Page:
There is a lot of tension in this book, and it is communicated well. This book feels dangerous; it also feels like there are things at stake. The scenes with Blake start out with small details, and grow increasingly terrifying. On the flip side, there are a couple small scenes with the little chupacabra that have some humor, which is a welcome place to take a breath before getting back to the horror.

The four young people at the center of our story are very different in looks, and we learn about their specific heritages here. Now their looks make sense, and I like that while there are threads that may tie them together, they are still very distinct from each other. And the final reveal with Blake – beautiful and terrifying, creating such a cliffhanger for next time.


Border Town #3 is powerful. The creators have something to say, and they aren’t shy about it. The horror is undeniable, but there are moments of breathtaking beauty superimposed on that horror. There is plenty of action and also danger – these young people are vulnerable in so many ways, it keeps me on the edge of my seat.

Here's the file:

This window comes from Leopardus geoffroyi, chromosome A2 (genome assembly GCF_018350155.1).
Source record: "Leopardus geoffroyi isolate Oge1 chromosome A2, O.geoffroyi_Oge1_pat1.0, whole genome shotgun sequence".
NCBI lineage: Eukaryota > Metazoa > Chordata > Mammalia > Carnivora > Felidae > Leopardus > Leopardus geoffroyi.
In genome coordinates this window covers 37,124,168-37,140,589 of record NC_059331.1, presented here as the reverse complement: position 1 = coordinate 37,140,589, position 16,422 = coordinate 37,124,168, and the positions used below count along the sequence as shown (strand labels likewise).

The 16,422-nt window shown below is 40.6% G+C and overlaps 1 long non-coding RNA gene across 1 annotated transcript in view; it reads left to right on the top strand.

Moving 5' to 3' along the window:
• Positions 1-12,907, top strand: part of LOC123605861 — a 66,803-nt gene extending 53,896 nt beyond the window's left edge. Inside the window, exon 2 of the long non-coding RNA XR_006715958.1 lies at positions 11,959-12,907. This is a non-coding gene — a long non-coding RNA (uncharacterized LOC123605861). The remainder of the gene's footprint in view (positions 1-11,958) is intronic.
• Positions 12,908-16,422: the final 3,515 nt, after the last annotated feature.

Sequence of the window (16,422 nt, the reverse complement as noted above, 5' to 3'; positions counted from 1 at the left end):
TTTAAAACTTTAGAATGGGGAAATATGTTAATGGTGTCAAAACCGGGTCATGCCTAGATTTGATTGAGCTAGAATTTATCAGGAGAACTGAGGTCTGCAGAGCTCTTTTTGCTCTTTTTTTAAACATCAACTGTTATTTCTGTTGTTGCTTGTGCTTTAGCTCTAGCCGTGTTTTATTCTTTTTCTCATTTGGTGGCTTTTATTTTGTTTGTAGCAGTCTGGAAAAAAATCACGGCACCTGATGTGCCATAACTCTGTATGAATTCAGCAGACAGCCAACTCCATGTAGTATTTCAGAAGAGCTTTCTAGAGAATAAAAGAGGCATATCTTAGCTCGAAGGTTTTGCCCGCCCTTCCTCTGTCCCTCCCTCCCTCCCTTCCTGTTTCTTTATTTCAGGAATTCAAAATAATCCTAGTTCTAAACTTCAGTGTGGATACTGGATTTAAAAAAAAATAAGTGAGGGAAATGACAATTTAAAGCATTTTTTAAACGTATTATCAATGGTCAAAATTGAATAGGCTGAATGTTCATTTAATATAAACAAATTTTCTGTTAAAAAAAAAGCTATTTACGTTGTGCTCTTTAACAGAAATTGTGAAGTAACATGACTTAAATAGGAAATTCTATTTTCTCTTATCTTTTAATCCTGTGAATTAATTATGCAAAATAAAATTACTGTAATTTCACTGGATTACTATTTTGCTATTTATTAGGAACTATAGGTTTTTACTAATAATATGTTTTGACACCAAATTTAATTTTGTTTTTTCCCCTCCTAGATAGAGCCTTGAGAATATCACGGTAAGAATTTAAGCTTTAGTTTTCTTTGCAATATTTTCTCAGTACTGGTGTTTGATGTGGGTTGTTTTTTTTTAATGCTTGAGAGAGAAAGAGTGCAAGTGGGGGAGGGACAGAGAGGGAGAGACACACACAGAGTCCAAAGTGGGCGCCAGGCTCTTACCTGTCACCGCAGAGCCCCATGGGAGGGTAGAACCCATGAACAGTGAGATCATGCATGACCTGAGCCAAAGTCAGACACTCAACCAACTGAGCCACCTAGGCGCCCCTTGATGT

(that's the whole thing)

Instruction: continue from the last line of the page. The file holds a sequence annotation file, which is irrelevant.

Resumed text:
Border Town #3


Border Town #3 is powerful. The creators have something to say, and they aren’t shy about it. The horror is undeniable, but there are moments of breathtaking beauty superimposed on that horror. There is plenty of action and also danger – these young people are vulnerable in so many ways, it keeps me on the edge of my seat.

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About Author

By day, she’s a mild-mannered bureaucrat and Ms. Know-It-All. By night, she’s a dance teacher and RPG player (although admittedly not on the same nights). On the weekends, she may be found judging Magic, playing Guild Wars 2 (badly), or following other creative pursuits. Holy Lack of Copious Free Time, Batman! While she’s always wished she had teleportation as her superpower, she suspects that super-speed would be much more practical because then she’d have time to finish up those steampunk costumes she’s also working on.